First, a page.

I Used To Be Normal: A Boyband Fangirl Story

November 18, 2018

Australian, Documentary, Review, Theatrical, This Week Leave a Comment

Entertaining and insightful, this is a must-see for anyone with an interest in celebrity and the subtle (and not so subtle) workings of fandom.
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I Used To Be Normal: A Boyband Fangirl Story

Robert W. Monk
Year: 2018
Rating: PG
Director: Jessica Leski
Cast:

Elif, Daria, Sadia, Susan

Distributor: Madman
Released: November 22, 2018
Running Time: 96 minutes
Worth: $15.00

FilmInk rates movies out of $20 — the score indicates the amount we believe a ticket to the movie to be worth

Entertaining and insightful, this is a must-see for anyone with an interest in celebrity and the subtle (and not so subtle) workings of fandom.

Entertaining and insightful, this is a must-see for anyone with an interest in celebrity and the subtle (and not so subtle) workings of fandom.

Taking a clear-eyed look at obsessive tenancies and pop music, Jessica Leski’s illuminating feature documentary is a moving, poignant and often very funny detailing of what it means to be a die-hard fan. Tracking the stories of four women separated by age, background and location, the film examines the various ways being a fan has helped to shape and inform them.

At points these obsessions with Take That, Backstreet Boys, One Direction and The Beatles resemble full-blown addictions, and hearing the stories of former or ‘recovering’ fan girls highlights the all-consuming psychological processes at work.

Leski shows a deft touch in the presentation of such stories, and doesn’t let things get too dark or despondent. The tone is more optimistic and energised, even when the realities of life become sharply intense.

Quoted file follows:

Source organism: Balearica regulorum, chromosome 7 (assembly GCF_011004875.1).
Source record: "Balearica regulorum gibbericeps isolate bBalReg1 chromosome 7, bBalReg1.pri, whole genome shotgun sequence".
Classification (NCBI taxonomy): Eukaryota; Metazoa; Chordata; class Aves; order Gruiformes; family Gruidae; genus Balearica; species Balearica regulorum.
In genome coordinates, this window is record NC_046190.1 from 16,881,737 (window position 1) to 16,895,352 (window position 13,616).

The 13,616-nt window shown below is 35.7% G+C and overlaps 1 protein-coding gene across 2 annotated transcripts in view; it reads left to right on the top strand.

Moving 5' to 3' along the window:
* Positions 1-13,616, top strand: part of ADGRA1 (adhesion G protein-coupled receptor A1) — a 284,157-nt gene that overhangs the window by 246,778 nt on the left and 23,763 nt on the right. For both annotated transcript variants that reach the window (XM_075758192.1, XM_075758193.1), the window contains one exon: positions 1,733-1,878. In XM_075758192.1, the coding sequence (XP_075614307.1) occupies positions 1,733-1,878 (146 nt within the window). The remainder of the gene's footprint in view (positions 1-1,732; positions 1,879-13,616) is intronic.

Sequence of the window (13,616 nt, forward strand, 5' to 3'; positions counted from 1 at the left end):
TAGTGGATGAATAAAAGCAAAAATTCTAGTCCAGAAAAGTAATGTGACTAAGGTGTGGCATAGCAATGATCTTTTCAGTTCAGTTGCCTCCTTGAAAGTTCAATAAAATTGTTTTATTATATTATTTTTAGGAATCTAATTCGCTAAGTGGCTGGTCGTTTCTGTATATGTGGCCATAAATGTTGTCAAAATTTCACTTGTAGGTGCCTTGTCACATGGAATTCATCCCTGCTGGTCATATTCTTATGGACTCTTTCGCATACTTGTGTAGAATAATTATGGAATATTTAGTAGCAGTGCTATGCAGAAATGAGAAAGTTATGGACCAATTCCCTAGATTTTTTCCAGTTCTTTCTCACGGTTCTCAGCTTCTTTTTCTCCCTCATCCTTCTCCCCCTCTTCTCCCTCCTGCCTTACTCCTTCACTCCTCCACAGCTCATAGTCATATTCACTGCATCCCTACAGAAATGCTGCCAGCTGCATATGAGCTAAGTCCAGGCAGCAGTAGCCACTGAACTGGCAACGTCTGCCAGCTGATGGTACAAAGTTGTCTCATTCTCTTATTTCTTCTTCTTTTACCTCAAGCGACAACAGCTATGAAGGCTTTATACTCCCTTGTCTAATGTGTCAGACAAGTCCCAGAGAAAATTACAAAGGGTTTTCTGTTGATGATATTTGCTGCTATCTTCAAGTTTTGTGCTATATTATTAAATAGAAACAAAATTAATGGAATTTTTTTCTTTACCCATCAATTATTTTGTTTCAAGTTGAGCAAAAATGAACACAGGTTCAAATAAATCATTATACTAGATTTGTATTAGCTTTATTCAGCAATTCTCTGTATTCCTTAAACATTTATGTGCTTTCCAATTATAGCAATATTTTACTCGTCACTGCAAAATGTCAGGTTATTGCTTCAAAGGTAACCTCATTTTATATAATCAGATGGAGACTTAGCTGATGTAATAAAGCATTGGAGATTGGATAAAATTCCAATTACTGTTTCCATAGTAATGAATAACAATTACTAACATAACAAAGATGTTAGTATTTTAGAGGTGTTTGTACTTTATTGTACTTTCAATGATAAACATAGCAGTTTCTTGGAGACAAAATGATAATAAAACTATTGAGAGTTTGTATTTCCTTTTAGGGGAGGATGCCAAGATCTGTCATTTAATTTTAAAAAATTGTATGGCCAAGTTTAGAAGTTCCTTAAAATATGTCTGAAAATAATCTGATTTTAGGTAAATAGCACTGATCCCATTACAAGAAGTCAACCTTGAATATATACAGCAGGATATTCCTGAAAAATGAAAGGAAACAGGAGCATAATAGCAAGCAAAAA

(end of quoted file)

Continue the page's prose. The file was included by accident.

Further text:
That is certainly the case with former One Direction mega-fan Elif, whose self-referencing lament and subsequent capture on viral video forms part of the film’s title. The doco sympathetically looks at how she has to come to terms with dealing with growing up and how life isn’t really like it is in the pop songs. This, plus the disapproval of her less than understanding parents brings in a strong dramatic edge to the film.

Take That – and specifically Gary Barlow – fan Daria offers an analytical examination of the whole fan-girl experience, bringing her skills as a brand strategist into play when designing a boy-band-101 lesson. This and other amusing anecdotal material ensures that the film maintains an optimistic and, ultimately joyful, path.

Sydney based Daria, also has the best line in the film. When recounting how she understood she was gay and also a devotee of the pop singer she comments, “I wasn’t in love with Gary Barlow, I wanted to be Gary Barlow.”

The film also hears from The Beatles fan Susan, who provides not only a story from the dawn of pop but also a look at the context of gender roles and how pop music can open up the world and provide a different way of looking at things.

Backstreet Boys fan Sadia is the fourth star of the film, offering her experience as a fan and how it impacted on her relationship with her conservative and religious family.

After hearing all of the stories we begin to realise that being a die-hard fan – particularly of the screaming and crying hysterically variety – acts as a catharsis for questions of identity usually asked before and during adolescence. Belonging to a tribe, singing along to ear-worms and rehearsing dance moves are all ways to recognise and reassert one’s value and self-image.

Entertaining and insightful, this is a must-see for anyone with an interest in celebrity and the subtle (and not so subtle) workings of fandom.

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